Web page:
On August 2, 2011, the FDA reopened the public comment period on its proposed gluten-free labeling rule. After the 60 day comment period, the FDA will issue a final rule that defines “gluten-free” for labeling food products. The original rule was published on January 23, 2007.
Gluten helps dough rise, keeps bread from falling apart, makes bread chewy, and adds flavor and texture. The term gluten is used to refer to proteins that occur naturally in wheat, rye, barley.
According to Dr. Stefano Luccioli, a FDA allergist and immunologist, most consumers don’t have a problem with gluten; but when you are sensitive to gluten, it can be a big problem for you. People with celiac disease may have health-threatening reactions to gluten and need to be put on notice as to whether a food contains gluten and must avoid those foods.
According to the National Institutes of Health, celiac disease affects over 3.1 million people in the United States alone. The disease occurs when the body’s defense system attacks the lining of the small intestine in reaction to gluten exposure. The result is a condition that damages the lining of the small intestine and prevents it from absorbing parts of food that are important for staying healthy; leading to growth and nutrient deficiencies which can lead to anemia, osteoporosis and, in extreme cases, death.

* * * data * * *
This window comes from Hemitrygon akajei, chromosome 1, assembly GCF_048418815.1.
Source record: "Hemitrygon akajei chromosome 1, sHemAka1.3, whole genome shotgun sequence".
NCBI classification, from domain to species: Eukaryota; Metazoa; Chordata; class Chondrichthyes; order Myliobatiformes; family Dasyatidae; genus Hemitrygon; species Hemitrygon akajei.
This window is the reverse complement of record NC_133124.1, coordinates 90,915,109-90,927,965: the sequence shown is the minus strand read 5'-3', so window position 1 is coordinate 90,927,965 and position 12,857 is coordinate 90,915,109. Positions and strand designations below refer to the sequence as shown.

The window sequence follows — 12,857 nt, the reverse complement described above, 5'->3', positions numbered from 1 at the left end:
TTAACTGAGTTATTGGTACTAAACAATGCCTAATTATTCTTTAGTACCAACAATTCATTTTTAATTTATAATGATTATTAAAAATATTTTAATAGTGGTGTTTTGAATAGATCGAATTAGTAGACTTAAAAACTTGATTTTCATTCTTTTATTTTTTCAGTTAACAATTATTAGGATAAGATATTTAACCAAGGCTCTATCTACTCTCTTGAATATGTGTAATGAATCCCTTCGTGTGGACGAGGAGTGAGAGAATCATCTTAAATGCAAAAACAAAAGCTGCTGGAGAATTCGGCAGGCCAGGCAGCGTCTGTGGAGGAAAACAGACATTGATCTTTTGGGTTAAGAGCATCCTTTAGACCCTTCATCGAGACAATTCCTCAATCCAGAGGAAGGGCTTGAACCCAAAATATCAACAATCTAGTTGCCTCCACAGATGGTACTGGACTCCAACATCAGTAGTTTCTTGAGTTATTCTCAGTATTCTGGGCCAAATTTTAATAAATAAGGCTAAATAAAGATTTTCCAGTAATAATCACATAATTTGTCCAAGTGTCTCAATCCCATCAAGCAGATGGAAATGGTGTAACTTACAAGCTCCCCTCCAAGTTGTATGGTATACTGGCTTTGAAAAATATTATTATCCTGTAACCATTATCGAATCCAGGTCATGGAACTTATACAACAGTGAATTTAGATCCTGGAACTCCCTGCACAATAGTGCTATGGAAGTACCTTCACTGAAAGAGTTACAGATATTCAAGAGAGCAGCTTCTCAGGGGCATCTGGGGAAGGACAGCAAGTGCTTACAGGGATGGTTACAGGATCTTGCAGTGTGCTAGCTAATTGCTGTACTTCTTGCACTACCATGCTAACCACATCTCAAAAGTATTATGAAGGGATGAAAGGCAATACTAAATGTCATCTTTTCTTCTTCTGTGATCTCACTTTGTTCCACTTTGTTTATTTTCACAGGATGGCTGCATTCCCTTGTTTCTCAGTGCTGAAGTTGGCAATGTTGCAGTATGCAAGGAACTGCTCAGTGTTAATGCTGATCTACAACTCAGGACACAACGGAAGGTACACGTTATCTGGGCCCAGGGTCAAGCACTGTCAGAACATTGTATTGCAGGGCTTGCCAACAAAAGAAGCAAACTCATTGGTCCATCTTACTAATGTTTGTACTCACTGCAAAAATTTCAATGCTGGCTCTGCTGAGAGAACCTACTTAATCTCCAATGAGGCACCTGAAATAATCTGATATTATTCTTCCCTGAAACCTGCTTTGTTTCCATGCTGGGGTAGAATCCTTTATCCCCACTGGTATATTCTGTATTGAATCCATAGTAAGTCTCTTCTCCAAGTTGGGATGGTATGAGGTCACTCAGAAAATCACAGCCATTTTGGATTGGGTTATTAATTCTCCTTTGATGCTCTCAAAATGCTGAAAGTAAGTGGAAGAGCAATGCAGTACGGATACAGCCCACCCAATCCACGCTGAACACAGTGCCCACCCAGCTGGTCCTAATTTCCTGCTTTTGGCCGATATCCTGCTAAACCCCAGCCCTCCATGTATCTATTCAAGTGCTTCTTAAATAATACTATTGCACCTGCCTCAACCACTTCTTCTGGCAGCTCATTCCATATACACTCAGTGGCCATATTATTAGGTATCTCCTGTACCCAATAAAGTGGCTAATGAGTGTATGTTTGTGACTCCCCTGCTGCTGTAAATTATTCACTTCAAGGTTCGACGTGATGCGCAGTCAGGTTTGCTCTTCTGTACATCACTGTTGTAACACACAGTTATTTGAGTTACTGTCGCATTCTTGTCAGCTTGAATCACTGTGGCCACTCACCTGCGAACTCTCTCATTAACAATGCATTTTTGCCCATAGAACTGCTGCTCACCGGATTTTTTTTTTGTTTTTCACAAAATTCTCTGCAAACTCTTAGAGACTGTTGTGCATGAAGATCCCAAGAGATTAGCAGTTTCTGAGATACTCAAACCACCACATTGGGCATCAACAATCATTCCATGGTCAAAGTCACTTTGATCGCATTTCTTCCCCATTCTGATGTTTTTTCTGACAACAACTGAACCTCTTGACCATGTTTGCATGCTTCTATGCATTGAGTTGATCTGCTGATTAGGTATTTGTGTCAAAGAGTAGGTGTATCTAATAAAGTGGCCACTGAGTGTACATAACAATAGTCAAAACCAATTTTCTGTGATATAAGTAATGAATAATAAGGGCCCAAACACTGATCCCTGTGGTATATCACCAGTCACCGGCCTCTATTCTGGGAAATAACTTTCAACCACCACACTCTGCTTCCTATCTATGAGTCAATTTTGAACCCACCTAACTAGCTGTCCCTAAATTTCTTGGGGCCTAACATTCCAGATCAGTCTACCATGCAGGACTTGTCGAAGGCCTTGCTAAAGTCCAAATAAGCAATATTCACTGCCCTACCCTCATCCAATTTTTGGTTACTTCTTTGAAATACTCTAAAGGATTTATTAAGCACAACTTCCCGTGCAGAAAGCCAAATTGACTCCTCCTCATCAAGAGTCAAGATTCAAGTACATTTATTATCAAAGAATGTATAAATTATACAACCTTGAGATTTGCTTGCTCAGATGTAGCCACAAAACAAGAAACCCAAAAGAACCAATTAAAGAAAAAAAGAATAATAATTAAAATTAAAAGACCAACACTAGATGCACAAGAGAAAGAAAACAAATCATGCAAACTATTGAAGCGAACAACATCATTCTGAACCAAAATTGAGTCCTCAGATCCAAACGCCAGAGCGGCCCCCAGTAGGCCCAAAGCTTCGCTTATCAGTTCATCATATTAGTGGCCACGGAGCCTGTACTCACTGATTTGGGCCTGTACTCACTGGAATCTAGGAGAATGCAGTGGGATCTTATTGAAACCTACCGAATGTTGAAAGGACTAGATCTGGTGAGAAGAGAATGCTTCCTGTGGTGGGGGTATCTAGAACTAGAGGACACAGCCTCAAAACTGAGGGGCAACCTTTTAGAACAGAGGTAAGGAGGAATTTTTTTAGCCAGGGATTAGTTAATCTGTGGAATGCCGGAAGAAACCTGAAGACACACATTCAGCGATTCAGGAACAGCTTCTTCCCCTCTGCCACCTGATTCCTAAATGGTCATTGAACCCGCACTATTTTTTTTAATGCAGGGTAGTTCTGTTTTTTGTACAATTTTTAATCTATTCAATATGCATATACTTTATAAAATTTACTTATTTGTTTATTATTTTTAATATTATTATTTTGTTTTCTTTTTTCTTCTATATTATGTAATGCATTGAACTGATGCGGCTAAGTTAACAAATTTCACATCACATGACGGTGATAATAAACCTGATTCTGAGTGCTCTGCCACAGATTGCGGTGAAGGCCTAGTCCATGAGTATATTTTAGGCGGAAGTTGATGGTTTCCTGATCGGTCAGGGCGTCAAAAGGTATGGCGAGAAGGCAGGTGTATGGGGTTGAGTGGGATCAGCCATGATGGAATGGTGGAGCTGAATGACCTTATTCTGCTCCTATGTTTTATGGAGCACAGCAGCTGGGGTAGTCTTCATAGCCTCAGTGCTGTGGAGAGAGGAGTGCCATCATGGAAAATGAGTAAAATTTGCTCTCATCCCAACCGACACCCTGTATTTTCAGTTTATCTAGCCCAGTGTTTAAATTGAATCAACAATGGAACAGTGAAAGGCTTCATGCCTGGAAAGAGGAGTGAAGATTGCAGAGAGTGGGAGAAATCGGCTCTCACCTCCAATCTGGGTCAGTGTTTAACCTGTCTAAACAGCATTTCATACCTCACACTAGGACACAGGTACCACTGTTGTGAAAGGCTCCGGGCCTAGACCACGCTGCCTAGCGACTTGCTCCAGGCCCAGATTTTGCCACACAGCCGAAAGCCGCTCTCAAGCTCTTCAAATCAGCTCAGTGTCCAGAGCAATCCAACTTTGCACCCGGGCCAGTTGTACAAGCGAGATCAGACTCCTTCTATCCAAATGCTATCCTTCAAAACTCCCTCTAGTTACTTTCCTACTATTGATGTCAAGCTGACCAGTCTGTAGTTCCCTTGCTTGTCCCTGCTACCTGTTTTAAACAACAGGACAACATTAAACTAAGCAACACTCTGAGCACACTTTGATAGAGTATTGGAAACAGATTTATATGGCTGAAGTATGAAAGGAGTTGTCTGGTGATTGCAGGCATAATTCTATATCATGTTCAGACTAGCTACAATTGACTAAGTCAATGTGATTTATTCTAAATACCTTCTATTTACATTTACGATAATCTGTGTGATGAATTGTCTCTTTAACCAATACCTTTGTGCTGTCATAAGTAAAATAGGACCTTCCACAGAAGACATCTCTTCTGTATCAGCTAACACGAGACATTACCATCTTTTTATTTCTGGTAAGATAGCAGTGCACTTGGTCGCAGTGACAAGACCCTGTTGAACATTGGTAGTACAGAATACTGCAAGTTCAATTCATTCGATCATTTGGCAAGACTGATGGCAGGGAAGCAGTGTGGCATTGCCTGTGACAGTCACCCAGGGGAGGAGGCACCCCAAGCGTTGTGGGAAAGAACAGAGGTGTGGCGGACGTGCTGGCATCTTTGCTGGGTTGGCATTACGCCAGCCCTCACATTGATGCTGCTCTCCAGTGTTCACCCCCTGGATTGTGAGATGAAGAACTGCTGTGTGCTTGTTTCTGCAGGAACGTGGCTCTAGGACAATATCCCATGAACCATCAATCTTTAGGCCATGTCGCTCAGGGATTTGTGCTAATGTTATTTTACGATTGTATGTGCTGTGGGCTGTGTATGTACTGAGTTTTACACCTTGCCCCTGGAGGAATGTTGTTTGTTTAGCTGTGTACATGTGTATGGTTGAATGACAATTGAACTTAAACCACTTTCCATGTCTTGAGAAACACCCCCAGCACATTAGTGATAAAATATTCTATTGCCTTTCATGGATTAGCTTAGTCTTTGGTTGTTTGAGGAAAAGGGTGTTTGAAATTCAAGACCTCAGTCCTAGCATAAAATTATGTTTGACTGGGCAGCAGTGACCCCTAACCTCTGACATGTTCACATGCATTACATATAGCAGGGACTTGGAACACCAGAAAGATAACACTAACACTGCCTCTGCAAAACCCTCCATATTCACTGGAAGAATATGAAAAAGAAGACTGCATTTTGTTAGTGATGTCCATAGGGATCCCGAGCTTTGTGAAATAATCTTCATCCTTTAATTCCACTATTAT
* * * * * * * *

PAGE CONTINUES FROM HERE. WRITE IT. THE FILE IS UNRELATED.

The FDA has been working to define “gluten-free” to eliminate uncertainty about how food producers may label their products and to assure consumers who must avoid gluten that foods labeled “gluten-free” meet a clear standard established and enforced by FDA.
When the FDA published the rule in 2007, it allowed manufacturers to label a food “gluten-free” if the food does not contain any of the following:
- an ingredient that is any type of wheat, rye, barley, or crossbreeds of these grains
- an ingredient derived from these grains and that has not been processed to remove gluten
- an ingredient derived from these grains and that has been processed to remove gluten, if it results in the food containing 20 or more parts per million (ppm) gluten
- 20 ppm or more gluten
The FDA continues to believe that these criteria for “gluten-free” are the correct criteria. After the FDA considers the comments received during this comment period, the agency will issue a final rule that defines “gluten-free.”